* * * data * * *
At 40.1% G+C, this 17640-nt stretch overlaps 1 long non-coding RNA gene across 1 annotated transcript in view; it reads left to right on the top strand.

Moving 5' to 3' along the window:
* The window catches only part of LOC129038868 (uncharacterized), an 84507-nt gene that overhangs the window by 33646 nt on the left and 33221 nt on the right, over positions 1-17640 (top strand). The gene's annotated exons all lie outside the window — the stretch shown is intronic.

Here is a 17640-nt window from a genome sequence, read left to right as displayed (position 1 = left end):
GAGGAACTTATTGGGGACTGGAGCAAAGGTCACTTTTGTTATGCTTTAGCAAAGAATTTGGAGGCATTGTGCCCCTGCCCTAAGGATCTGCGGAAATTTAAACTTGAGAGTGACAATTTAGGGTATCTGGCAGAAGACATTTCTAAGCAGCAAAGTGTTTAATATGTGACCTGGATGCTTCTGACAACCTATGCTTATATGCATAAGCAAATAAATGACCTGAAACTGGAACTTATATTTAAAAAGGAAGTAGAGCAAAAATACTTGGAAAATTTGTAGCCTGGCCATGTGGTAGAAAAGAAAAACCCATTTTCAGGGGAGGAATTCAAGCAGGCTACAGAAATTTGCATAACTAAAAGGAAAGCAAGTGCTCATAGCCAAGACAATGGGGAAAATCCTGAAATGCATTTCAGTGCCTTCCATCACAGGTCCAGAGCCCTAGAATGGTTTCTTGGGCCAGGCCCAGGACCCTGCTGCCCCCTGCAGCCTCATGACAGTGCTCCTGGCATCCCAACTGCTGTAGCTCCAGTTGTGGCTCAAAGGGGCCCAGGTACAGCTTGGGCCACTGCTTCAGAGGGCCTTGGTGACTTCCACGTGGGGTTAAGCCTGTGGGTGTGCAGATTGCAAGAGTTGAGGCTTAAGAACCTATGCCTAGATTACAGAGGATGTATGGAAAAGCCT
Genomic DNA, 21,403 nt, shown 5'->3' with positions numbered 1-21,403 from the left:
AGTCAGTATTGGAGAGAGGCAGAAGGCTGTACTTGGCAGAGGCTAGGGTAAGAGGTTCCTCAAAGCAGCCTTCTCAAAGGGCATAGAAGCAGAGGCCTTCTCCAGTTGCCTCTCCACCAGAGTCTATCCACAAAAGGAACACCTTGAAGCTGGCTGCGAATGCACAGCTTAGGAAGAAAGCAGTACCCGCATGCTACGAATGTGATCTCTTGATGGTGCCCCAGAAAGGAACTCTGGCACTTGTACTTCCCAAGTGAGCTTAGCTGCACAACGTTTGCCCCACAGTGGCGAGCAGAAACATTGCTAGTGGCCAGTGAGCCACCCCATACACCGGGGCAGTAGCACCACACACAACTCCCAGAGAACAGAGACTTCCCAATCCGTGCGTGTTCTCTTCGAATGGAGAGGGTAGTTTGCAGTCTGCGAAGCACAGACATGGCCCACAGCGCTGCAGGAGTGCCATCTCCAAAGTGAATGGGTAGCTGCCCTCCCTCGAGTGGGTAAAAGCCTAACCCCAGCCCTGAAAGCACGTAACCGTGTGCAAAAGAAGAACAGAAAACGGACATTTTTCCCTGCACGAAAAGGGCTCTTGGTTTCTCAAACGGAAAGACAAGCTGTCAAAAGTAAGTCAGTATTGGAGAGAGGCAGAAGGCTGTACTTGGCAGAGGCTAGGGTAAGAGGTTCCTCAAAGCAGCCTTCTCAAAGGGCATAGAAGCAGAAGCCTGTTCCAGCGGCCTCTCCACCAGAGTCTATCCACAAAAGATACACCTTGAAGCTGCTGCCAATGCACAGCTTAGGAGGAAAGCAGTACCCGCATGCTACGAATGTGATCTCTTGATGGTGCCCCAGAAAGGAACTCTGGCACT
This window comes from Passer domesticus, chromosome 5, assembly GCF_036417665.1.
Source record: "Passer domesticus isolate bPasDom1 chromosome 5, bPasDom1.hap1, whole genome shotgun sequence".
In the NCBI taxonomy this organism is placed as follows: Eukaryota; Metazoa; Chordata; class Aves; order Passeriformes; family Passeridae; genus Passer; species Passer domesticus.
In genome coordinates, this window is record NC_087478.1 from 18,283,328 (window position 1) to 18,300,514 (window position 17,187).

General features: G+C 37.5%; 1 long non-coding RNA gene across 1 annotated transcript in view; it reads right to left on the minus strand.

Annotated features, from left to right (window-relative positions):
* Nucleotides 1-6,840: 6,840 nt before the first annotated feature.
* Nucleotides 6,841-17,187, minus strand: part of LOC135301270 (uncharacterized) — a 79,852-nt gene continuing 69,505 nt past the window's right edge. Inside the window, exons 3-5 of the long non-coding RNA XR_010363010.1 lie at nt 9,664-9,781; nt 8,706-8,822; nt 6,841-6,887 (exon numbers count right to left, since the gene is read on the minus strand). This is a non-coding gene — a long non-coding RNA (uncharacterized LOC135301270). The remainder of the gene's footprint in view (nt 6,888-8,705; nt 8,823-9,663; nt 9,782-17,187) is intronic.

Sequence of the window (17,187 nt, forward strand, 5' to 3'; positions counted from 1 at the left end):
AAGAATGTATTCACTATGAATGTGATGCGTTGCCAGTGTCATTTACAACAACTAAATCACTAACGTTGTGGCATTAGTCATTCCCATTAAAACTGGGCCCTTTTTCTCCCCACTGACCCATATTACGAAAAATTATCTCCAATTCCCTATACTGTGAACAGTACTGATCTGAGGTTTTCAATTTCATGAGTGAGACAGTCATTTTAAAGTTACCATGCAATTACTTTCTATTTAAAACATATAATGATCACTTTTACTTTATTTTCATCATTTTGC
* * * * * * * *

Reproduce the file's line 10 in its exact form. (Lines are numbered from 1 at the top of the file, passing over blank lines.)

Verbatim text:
In the NCBI taxonomy this organism is placed as follows: Eukaryota; Metazoa; Chordata; class Aves; order Passeriformes; family Passeridae; genus Passer; species Passer domesticus.